KeyLines for Law Enforcement

Making sense of law enforcement data with link analysis technologies

A visualization of the individuals involved in the 2015 Paris attacks

The ability to find and prove incriminating links is at the heart of every successful police investigation and prosecution. Using network visualization techniques to uncover and understand those connections has been a priority for law enforcement bodies for many years.

Intelligence-led policing

Police forces have found their budgets are being squeezed – a combination of reduced income and increased responsibilities, especially around high-tech and cybercrime. In this environment, the ability to predict and prevent crime has risen to the top of the agenda.

This intelligence-led policing involves studying complex data patterns to understand evolving trends, predict behavior and stop crime before it happens. The modern police force has a wealth of data available to them, but an inability to interpret that data across agencies and silos has remained a huge barrier to effective operations.

Case Study: How one national police force uses KeyLines

This case study explains how KeyLines network visualization has been deployed by a major European national police force.

Read more

Network visualization for law enforcement software

One way of interpreting complex connected data is through network visualization. Networks are everywhere, and by analysing them we can find connections and trends which would otherwise be hidden, quickly turning raw data into useful and actionable insight. Some examples of applications of network visualization to law enforcement scenarios include:


KeyLines can be used to build interactive charts of people, events and connections as part of an investigation. These charts can be collaborative and interactive, helping police staff to find and understand new routes of enquiry and combine all knowledge into one central resource.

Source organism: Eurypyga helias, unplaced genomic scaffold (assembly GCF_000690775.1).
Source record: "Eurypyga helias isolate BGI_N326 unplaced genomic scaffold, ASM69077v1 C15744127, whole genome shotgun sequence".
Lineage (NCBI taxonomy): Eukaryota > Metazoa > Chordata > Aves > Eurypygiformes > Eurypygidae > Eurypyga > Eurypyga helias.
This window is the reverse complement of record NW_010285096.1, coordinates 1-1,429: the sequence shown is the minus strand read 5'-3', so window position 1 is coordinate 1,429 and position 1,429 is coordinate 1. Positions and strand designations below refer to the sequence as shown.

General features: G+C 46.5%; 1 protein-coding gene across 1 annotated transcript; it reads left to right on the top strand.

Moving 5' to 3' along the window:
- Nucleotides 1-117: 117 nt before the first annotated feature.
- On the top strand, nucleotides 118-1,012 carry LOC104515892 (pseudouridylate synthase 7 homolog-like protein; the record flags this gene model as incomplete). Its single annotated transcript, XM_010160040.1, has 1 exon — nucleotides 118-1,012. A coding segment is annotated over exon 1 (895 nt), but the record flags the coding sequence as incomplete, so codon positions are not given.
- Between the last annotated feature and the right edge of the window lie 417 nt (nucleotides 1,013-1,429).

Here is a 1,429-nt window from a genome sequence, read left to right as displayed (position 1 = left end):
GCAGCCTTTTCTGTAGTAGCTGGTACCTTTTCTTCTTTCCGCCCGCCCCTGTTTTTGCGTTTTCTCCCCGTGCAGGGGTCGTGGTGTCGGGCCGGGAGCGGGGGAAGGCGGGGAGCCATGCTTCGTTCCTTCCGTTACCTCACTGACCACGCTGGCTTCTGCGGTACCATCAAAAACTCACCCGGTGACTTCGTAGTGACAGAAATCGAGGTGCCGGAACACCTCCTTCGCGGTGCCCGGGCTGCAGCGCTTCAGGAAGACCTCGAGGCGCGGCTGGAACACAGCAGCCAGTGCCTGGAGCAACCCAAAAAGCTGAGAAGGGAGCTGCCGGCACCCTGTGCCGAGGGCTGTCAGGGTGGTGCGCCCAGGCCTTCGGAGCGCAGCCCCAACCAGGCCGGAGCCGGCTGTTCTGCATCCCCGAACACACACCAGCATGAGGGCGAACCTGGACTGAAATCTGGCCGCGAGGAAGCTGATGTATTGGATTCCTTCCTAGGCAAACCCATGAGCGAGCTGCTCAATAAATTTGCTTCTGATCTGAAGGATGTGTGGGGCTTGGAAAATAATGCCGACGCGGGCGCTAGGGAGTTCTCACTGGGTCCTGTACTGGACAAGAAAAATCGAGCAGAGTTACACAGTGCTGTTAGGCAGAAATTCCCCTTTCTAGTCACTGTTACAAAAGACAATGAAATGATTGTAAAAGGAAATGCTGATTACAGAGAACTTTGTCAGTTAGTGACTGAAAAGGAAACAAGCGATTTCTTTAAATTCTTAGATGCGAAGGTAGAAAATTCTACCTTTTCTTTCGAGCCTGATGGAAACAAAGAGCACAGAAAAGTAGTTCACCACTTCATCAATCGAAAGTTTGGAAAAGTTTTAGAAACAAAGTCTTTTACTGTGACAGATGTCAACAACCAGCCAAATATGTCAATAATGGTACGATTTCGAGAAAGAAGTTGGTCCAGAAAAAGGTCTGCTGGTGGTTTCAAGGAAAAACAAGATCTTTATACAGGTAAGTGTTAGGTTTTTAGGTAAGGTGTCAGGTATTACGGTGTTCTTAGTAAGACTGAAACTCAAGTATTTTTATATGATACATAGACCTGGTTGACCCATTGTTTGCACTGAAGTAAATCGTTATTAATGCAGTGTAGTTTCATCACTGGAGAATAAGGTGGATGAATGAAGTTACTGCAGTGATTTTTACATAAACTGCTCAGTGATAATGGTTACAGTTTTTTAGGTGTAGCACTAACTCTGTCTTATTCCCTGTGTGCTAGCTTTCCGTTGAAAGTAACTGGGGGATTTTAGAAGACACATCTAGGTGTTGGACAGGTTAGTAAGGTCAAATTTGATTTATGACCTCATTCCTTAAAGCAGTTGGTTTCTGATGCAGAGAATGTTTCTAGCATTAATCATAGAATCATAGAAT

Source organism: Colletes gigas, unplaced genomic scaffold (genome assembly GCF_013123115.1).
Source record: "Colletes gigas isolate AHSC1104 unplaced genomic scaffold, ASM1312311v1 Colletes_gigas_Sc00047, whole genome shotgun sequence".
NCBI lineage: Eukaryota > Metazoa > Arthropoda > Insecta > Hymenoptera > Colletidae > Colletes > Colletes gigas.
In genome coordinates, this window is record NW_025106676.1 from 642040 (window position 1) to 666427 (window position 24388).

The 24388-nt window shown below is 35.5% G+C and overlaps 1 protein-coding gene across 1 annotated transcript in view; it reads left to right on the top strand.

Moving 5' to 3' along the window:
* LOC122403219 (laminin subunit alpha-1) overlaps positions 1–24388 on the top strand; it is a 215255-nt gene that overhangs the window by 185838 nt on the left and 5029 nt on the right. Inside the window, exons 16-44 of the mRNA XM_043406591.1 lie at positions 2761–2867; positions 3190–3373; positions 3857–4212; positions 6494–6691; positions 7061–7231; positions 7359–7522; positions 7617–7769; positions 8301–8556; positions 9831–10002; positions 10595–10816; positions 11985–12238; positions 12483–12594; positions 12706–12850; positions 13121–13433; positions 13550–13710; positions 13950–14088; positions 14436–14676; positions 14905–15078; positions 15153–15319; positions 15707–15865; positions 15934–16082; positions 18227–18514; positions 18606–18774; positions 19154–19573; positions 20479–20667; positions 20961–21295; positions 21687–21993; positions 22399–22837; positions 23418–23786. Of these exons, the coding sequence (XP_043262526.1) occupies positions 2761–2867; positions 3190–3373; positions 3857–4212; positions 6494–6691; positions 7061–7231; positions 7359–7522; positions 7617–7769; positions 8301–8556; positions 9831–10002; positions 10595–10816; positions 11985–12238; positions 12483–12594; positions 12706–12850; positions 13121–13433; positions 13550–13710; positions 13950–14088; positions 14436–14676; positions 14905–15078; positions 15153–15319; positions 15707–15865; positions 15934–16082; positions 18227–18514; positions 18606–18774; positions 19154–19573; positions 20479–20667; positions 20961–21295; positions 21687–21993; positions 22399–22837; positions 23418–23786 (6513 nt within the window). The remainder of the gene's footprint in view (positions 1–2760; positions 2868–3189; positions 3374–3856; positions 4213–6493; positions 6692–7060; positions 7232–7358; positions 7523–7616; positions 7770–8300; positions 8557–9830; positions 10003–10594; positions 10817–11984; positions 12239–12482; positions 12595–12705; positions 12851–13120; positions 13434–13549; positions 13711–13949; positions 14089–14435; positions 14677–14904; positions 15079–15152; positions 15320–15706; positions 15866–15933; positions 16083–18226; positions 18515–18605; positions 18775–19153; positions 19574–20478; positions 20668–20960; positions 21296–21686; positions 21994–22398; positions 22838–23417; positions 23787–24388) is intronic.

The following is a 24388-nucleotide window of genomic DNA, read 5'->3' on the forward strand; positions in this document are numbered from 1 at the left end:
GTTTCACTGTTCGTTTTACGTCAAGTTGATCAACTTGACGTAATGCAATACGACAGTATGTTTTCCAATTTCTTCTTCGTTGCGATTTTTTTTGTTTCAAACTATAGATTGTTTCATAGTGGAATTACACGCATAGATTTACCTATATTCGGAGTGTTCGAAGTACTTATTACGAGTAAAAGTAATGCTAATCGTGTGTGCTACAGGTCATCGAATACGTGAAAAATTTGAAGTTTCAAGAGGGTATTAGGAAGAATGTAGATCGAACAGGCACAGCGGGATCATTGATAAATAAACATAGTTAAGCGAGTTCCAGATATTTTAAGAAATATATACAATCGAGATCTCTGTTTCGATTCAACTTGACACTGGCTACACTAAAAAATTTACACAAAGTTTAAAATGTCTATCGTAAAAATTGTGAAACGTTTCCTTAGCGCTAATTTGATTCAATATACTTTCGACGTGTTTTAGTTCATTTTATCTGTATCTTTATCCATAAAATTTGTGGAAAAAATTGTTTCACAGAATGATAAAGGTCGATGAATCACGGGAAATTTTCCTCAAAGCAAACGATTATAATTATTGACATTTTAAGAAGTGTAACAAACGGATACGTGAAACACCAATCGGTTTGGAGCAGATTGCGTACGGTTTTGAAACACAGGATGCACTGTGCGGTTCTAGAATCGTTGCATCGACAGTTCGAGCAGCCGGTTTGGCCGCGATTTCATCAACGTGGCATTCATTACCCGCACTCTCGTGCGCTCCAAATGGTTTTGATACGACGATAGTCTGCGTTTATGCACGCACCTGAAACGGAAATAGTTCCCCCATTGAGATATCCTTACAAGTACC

Understanding criminal organizations

Understanding the social structure of criminal gangs and terrorist cells is essential for combatting them. Without that knowledge, law enforcement agencies cannot know for certain if their surveillance operations are focussing on the ringleaders or just outlying players. KeyLines can be used to visualize vast amounts of communications data – such as telephone, email or social network records – through time. Additional Social network analysis measures can be applied to ascertain the most important people.

Understanding inter-gang dynamics

Following on from the above, network analysis can be used to understand the balance of power and relationships between multiple organizations, not just between individuals. This level of understanding would be virtually impossible if looking at all personal relations independently.

Resource allocation

A thorough understanding of data is essential for effective decision making. By using network visualization, law enforcement agencies can gain this understanding and optimize resource allocation decisions.

Exploring Lawful Intercept data with KeyLines

Visualizing communications data as a network is an intuitive and efficient way of uncovering data insight. Learn how KeyLines can make your lawful interception activity simpler, faster and more effective.

Download the white paper

From the blog

Bringing time-series data to life with KeyLines

We integrate KeyLines with a time series database (TSDB) to see what the advanced time bar features can do.

Mapping a connected world: The value of geospatial graph visualization

With KeyLines, exploiting geospatial information has never been easier. This blog post describes three compelling use cases to help you get the most out of connected data on maps.

Become Education: a recommendation engine for 21st century careers

In this blog post, we’ll see how Become Education use graph visualization, powered by KeyLines, to equip children with the skills and knowledge to design their own lives.

Visit the blog

Subscribe to our newsletter

Get occasional data visualization updates, stories and best practice tips by email